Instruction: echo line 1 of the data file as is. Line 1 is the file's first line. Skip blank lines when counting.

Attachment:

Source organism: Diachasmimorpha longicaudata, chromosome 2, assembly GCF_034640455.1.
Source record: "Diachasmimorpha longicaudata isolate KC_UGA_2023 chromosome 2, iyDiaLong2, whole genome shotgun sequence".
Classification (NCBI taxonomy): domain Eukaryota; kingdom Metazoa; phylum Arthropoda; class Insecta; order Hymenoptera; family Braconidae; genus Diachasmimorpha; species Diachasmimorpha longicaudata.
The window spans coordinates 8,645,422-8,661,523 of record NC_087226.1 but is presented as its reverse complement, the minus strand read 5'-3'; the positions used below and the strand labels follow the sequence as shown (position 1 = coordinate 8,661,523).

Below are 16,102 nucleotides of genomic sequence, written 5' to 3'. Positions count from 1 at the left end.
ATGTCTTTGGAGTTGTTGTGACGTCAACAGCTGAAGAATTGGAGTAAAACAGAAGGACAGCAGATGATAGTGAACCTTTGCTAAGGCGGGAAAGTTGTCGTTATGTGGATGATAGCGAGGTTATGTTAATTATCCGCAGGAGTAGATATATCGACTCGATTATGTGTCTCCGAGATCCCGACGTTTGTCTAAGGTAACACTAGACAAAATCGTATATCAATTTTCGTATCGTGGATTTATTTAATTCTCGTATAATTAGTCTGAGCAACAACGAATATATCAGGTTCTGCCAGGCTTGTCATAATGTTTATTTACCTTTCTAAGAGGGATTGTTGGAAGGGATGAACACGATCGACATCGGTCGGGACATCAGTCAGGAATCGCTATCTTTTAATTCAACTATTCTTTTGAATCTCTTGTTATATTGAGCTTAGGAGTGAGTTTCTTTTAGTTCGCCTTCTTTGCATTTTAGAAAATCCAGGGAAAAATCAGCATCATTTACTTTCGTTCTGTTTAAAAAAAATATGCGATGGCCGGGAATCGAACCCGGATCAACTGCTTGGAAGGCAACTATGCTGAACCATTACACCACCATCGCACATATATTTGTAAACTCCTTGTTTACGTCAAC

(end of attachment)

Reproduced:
Source organism: Diachasmimorpha longicaudata, chromosome 2, assembly GCF_034640455.1.